|The Lafarge Case|
|Directed by||Pierre Chenal|
|Produced by||Arnold Pressburger|
|Music by||Georges Auric|
|Distributed by||Mondial Films|
|8 March 1938|
The Lafarge Case (French: L'Affaire Lafarge) is a 1938 French historical crime film directed by Pierre Chenal and starring Pierre Renoir, Marcelle Chantal and Raymond Rouleau.  It recalls a famous nineteenth century case, and is mostly portrayed in flashback. 
The film's sets were designed by the art directors Robert Gys and Eugène Lourié.
Édith Piaf was a French singer. Noted as France's national chanteuse, she was one of the country's most widely known international stars.
Jean Servais was a Belgian film and stage actor. He acted in many 20th century French cinema productions, from the 1930s through the early 1970s.
Sylvia Bataille was a French actress of Romanian-Jewish descent. When she was twenty, she married the writer Georges Bataille with whom she had a daughter, the psychoanalyst Laurence Bataille (1930–1986). Georges Bataille and Sylvia separated in 1934 but did not divorce until 1946. Starting in 1938, she was a companion of the psychoanalyst Jacques Lacan with whom, in 1941, she had a daughter, Judith. Sylvia Bataille married Jacques Lacan in 1953.
René Lefèvre, born René Paul Louis Lefèvre, was a French actor and writer. Throughout his career, he worked with several notable directors, like Jean Renoir, Jean-Pierre Melville, Jules Dassin, and René Clair.
Raymond Rouleau was a Belgian actor and film director. He appeared in more than 40 films between 1928 and 1979. He also directed 22 films between 1932 and 1981. Rouleau studied at the Royal Conservatory of Brussels, where he met Tania Balachova. They emigrated to Paris together and collaborated with a variety of directors at the cutting edge of French theatre, including Charles Dullin and Gaston Baty. They married in France and separated in 1940. He subsequently married the actress Françoise Lugagne.
Pierre Kast was a French screenwriter and film and television director.
Mission in Tangier is a 1949 French drama film directed by André Hunebelle and starring Raymond Rouleau, Gaby Sylvia and Mila Parély. It was the first in the trilogy of films featuring dashing reporter Georges Masse, it was followed in 1950 by Beware of Blondes. It was shot at the Billancourt Studios in Paris. The film's sets were designed by the art director Lucien Carré.
Robert Manuel was a 20th-century French stage, television, and film actor, and film director.
Rasputin is a 1938 French historical film directed by Marcel L'Herbier and starring Harry Baur, Marcelle Chantal and Pierre Richard-Willm. It depicts the rise and fall of the Russian mystic Grigori Yefimovich Rasputin, the advisor to the Romanov royal family. The film's sets were designed by the art director Guy de Gastyne.
The Blue Veil is a 1942 French drama film directed by Jean Stelli and starring Gaby Morlay, Elvire Popesco and André Alerme. The film was remade in 1951.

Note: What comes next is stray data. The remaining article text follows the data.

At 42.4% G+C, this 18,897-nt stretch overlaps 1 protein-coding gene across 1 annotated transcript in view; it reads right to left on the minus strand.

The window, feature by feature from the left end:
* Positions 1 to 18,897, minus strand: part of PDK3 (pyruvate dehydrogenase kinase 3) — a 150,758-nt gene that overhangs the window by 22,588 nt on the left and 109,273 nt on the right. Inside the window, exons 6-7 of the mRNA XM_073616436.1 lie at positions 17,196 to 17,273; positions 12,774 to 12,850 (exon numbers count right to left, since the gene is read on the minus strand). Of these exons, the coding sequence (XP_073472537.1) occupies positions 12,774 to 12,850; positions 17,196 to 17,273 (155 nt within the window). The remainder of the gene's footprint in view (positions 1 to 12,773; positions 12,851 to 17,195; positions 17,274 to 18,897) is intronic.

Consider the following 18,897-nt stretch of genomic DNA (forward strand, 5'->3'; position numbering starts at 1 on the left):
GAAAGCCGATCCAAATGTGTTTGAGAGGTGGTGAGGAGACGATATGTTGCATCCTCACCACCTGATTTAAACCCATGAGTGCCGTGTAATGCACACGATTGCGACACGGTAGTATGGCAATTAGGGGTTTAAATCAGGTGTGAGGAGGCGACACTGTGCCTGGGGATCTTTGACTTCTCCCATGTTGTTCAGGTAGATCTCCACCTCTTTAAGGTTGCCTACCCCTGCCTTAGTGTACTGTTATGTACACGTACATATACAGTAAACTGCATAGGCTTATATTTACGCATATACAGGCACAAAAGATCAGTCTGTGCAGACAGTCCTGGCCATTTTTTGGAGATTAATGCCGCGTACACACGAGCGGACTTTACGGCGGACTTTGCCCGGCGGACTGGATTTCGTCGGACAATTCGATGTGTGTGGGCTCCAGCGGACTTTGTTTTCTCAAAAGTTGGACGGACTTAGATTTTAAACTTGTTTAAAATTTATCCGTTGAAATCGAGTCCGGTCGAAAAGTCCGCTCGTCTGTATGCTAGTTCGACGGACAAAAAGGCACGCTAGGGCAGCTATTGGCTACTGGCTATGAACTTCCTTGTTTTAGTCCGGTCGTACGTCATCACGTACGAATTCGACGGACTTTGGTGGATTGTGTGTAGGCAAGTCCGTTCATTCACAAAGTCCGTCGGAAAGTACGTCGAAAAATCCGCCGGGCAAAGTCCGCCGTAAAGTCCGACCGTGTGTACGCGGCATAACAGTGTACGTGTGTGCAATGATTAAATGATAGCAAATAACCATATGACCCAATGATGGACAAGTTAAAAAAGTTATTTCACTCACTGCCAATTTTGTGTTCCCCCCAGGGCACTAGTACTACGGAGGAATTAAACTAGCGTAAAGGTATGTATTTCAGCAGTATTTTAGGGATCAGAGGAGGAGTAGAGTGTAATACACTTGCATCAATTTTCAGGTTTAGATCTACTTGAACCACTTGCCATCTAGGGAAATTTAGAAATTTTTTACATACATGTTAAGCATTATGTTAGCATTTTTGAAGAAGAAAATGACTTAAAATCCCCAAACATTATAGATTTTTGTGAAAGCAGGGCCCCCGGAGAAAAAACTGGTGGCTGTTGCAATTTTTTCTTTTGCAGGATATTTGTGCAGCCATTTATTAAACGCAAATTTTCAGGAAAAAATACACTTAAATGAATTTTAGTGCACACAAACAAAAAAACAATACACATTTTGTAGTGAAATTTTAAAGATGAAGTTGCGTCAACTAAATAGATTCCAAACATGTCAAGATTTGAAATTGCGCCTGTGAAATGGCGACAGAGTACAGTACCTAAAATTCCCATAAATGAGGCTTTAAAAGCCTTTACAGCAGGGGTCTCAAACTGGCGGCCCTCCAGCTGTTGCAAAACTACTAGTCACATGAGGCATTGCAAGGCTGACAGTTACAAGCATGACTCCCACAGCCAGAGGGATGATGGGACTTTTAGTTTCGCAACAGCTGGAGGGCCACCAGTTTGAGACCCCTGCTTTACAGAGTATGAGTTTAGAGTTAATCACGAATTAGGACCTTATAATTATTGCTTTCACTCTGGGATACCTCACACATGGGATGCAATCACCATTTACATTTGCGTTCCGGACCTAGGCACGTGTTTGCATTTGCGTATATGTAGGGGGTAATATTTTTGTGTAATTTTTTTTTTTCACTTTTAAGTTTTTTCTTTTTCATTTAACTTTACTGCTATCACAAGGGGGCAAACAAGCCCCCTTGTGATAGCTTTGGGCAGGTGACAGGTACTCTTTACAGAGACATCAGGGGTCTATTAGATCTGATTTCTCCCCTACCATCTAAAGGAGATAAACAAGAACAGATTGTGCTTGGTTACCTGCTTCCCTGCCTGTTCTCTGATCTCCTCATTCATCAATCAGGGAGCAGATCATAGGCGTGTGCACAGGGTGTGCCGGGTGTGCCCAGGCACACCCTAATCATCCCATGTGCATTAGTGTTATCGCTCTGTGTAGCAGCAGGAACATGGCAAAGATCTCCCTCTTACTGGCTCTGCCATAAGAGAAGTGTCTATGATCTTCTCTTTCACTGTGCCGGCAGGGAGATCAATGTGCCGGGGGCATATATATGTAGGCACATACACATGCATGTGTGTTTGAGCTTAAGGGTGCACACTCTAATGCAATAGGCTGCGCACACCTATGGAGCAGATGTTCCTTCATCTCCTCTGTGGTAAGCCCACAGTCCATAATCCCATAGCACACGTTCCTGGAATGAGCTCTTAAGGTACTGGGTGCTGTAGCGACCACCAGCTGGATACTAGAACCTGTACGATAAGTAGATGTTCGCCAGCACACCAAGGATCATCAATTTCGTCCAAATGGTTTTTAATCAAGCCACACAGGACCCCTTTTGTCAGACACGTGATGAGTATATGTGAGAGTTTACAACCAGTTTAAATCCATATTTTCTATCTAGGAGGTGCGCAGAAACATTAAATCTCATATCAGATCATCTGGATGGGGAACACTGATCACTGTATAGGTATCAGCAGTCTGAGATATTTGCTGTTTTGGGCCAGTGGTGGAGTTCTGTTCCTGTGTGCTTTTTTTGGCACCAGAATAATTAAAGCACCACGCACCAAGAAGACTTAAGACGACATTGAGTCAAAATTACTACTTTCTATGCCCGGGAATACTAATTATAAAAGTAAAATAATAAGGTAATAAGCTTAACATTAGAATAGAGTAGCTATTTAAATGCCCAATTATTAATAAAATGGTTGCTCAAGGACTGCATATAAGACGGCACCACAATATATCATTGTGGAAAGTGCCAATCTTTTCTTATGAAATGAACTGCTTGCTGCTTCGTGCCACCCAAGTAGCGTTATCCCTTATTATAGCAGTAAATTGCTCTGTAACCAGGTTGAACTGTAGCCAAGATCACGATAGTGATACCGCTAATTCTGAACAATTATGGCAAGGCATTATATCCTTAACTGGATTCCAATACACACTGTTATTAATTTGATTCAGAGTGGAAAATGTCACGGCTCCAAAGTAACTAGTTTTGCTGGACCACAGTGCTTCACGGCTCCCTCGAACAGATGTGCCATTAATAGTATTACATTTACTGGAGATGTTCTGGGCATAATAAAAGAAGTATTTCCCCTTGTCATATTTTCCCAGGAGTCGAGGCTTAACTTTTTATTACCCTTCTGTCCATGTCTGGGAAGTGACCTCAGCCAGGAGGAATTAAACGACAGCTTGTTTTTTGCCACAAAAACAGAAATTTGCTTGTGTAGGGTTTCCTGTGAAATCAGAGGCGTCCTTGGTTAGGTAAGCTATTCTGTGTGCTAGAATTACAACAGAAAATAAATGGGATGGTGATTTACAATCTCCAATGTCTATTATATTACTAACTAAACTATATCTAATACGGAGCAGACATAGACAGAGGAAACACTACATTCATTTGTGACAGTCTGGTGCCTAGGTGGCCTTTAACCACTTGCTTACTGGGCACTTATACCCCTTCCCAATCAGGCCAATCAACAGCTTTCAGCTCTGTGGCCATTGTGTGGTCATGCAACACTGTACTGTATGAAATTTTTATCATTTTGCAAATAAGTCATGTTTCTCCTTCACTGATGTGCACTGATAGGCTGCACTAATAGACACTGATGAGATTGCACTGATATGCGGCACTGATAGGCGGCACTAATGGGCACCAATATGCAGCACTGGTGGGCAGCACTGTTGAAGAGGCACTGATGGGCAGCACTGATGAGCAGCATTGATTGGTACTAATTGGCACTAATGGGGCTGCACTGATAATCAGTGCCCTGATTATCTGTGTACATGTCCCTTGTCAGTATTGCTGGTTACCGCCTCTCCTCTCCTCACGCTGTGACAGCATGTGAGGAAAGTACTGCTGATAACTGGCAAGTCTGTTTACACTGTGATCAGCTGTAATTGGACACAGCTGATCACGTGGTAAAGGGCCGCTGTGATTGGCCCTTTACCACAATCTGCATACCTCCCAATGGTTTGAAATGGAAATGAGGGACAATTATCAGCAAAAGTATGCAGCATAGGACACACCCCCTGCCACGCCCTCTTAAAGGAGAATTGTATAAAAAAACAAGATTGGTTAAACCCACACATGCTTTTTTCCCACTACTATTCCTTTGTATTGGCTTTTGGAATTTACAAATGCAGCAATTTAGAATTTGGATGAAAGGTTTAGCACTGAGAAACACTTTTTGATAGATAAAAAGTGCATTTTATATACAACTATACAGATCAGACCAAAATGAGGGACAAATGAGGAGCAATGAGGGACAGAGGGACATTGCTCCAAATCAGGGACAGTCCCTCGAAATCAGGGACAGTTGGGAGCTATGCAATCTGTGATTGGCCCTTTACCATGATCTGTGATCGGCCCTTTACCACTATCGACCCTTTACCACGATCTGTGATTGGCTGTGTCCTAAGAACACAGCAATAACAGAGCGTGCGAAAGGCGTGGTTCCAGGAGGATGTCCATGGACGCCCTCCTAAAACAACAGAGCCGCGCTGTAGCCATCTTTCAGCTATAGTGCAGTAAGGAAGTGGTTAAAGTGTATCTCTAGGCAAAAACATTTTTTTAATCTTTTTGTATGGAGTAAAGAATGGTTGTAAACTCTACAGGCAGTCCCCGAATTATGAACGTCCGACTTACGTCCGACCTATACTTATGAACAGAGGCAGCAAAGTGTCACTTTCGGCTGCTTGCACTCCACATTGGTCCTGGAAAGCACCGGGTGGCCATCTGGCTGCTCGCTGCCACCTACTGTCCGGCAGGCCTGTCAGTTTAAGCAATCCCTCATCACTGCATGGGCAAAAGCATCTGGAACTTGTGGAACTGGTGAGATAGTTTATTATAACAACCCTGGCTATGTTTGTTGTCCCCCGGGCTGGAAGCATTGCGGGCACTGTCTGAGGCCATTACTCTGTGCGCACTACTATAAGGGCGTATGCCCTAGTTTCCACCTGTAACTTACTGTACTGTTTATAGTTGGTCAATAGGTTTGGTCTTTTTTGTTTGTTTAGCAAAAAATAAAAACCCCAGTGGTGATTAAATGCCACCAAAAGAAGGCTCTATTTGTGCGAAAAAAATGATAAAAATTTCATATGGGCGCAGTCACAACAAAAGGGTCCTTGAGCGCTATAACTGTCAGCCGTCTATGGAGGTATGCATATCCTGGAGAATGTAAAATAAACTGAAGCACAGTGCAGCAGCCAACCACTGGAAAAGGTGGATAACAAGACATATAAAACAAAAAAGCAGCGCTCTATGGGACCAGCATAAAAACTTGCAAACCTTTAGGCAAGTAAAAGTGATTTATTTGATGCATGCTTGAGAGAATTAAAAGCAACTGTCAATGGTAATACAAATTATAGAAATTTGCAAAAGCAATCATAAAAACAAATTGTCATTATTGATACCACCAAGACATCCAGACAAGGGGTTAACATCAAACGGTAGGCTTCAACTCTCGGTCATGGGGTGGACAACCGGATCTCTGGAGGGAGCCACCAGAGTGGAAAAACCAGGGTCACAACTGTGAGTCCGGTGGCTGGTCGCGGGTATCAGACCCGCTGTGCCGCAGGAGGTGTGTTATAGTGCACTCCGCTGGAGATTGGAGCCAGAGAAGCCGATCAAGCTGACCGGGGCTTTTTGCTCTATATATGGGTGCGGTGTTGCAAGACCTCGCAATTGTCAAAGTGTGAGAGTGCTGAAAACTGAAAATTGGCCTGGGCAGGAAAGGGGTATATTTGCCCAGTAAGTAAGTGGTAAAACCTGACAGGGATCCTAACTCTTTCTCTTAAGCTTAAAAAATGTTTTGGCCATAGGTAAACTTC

The Citadel of Silence is a 1937 French drama film directed by Marcel L'Herbier and starring Annabella, Pierre Renoir and Bernard Lancret. The film's sets were designed by the art directors Andrej Andrejew and Guy de Gastyne.
Daniel Lecourtois was a French film actor. He appeared in more than sixty films and television series during his career. In his later career he often played authority figures.
Special Mission is a 1946 French thriller film directed by Maurice de Canonge and starring Jany Holt, Pierre Renoir and Jean Davy. The film's art direction was by Claude Bouxin. It was released in two parts.
Three Waltzes is a 1938 French historical musical film directed by Ludwig Berger and starring Yvonne Printemps, Pierre Fresnay and Henri Guisol. It is an operetta film, based on music by Oscar Straus. The film's sets were designed by the art directors Jean d'Eaubonne, Raymond Gabutti and Jacques Gut.
The Théâtre Édouard VII, also called théâtre Édouard VII – Sacha Guitry, is located in Paris between the Madeleine and the Opéra Garnier in the 9th arrondissement. The square, in which there is a statue of King Edward the Seventh, was opened in 1911. The theatre, which was originally a cinema, was named in the honour of King Edward VII, as he was nicknamed the "most Parisian of all Kings", appreciative of French culture. In the early to mid 1900s,under the direction of Sacha Guitry, the theatre became a symbol of anglo-franco friendship, and where French people could discover and enjoy Anglo Saxon works. French actor and director Bernard Murat is the current director of the theatre. Modern "boulevard comedies" and vaudevilles are often performed there, and subtitled in English by the company Theatre in Paris. Important figures in the arts, cinema and theatre have performed there, including Orson Welles, Eartha Kitt, and more. Pablo Picasso created props for a play at the Théâtre Edouard VII in 1944.
Jean-Paul Moulinot was a French actor, sociétaire of the Comédie-Française.
The Trump Card is a 1942 French crime film directed by Jacques Becker and starring Mireille Balin, Raymond Rouleau and Pierre Renoir.
The Honourable Catherine is a 1943 French comedy film directed by Marcel L'Herbier and starring Edwige Feuillère, Raymond Rouleau and André Luguet. Some of the film's final scenes were directed by an uncredited Jacques de Baroncelli.
Fantomas Against Fantomas is a 1949 French mystery thriller film directed by Robert Vernay and starring Marcelle Chantal, Aimé Clariond and Alexandre Rignault. It portrays the fictional master criminal Fantomas, who has had numerous films depicting his adventures.
Dark Sunday is a 1948 French drama film directed by Jacqueline Audry and starring Michèle Alfa, Paul Bernard and Marcelle Derrien. The film takes its name from the French title of the song "Gloomy Sunday".